Prototype Motor Controller from cordless drill

Teams have been converting drills to be used for prototyping or testing motors for a long time.

We put together a quick video yesterday showing an example of the simple conversion process. Any 12v brushed drill will work to control FRC brushed motors (not Falcons or NEOs).

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I love these; 449 has used similar devices for ages to easily run their brushed motors. A brushless version would be nice.

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Ask and ye shall receive! I’ve done this twice now… See earlier in this thread for how -not- to do it :wink:
They are SUPER useful when you are using NEOs and NEO550s!!! Exactly the same testing functionality; forward, reverse, variable speed!

Here’s the “don’t do it this way” picture. You DON’T want to have a shaft hooked up to the high speed low torque drill motor. The kids will let the magic smoke out of it for sure.

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I concur. I’ve made about 5 brushed motor testers over the past few years using cheap harbor freight drills. They work great for 550 series motors (FTC and bag motors). For anything bigger you get a nice poof of the magic smoke.

Ask around to see if anyone you know happens to know of someone working in some sort of assembly plant. They may be able to get you some dead drills.

I used to work at a company with a large assembly plant where they used a lot of battery drills. I noticed a small pile of dead drills in one of the labs so I asked the guy who maintains the equipment used on the assembly line if I could have some. He gave me several and we were able to make controllers for the brushed motors out of them.

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@philso has a couple od good points!
“Dead” brushed and brushless drills are a great starter part! You are going to throw away all the gearbox and chuck stuff!
Power wise, I haven’t tried CIMs on brushed motor testers. NEO and NEO550 work great on brushless testers. Both of the brushless testers I’ve built came with 40 Amp fuses built in.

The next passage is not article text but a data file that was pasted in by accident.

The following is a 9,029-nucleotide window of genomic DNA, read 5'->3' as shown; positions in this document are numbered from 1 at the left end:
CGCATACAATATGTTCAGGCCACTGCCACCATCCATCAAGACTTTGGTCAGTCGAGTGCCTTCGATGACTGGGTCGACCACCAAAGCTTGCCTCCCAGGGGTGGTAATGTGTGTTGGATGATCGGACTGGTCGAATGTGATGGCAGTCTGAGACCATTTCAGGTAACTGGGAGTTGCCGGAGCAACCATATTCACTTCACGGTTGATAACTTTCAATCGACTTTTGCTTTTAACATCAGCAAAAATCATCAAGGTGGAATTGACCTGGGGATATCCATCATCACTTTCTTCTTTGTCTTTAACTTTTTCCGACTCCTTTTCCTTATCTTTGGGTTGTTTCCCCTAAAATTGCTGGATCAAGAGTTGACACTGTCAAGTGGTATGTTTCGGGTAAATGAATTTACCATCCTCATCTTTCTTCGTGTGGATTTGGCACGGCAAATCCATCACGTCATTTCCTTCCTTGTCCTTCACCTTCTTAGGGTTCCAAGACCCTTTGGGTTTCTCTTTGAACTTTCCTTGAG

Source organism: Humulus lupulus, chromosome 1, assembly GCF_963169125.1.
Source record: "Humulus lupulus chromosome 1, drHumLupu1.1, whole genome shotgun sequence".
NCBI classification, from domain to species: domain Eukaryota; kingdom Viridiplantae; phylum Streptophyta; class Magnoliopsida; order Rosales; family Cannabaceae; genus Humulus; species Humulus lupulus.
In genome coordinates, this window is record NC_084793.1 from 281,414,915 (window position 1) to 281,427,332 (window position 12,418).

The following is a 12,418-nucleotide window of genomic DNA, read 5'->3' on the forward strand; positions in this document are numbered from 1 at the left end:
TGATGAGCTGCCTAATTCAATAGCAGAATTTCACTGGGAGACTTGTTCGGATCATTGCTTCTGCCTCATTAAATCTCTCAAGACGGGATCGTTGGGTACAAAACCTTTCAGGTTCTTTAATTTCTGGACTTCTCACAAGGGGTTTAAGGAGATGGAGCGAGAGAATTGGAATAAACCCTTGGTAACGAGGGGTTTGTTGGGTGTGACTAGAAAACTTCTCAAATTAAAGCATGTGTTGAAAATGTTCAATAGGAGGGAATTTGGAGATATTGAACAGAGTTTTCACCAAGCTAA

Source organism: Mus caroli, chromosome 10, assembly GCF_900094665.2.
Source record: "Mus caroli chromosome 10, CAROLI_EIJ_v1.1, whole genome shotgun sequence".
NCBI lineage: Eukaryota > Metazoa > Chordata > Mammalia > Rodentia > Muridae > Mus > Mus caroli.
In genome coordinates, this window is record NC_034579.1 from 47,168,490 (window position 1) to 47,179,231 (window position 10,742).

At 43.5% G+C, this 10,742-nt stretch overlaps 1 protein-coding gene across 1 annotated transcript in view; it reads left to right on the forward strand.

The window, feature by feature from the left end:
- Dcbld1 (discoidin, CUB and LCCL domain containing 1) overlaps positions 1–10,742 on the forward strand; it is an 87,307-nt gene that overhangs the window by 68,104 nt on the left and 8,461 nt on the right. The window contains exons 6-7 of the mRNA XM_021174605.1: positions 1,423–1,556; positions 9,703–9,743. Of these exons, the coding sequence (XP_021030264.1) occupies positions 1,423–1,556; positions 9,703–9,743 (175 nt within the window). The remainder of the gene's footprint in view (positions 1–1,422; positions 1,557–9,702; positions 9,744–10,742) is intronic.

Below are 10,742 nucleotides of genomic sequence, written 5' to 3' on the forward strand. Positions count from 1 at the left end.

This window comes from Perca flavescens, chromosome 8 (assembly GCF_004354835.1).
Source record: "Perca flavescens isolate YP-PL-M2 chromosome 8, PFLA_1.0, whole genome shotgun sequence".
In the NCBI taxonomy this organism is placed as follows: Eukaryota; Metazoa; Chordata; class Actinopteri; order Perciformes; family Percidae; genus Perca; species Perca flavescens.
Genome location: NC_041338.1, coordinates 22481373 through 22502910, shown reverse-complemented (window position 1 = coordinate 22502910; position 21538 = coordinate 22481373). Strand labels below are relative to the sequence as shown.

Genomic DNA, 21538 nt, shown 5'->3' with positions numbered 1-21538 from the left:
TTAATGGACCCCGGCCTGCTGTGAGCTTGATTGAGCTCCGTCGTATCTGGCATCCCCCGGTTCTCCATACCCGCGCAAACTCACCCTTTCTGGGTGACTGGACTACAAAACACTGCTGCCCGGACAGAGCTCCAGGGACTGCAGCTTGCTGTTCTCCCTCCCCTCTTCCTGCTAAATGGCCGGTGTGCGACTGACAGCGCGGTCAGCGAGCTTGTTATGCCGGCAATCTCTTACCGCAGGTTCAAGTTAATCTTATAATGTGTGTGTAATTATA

Please DON’T plug a SparkMax into the output of one of these testers…

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These sorts of testers work just fine for CIM motors as well - we’ve definitely used them that way before. The best had to be 2013, where we used it to manually drive our winch (CIM) motor during testing.

One important note - if you use this to power something on the robot, make absolutely sure you plug it in to the right side of the connection! The wrong wide will absolutely wreck your motor controller and even your PDP.

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We put together a video on how to build a brushed motor controller a few years back:

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Hey, this thread gives me a nice place to show off my Makita LXT brushed motor adaptation I just finished over the weekend (yes, 12v would be better but I’m an 18v guy)!

Onshape design at Onshape.

For the APP connectors, it’s sized for a pretty solid friction fit once you trim the protruding dovetails off - I added a little epoxy on the back as insurance.

Use it as you may - they are quite handy packing control and a reasonable amount of power right in your hand…

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Nice work there! A sneaky thing is to slip some heavy wire or a screw through the hole between the Andersons and then glue it in place. Plus, glue/screw the bulkhead into one side of the drill… My kiddos managed to tear out the connectors on version 1.

2-56 screw and a HSI is my go-to for mounting Anderson PPs in plastic things.

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Troy, what’s a “HSI”?

Heat Settable Insert?

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The Onshape design has a suppressed feature to use a 1" or so roll pin to secure it but it’s a little close to the surface and causes the material to distend some when inserted so I dropped it.

If the APP connector was counter sunk a little, that would probably work pretty well.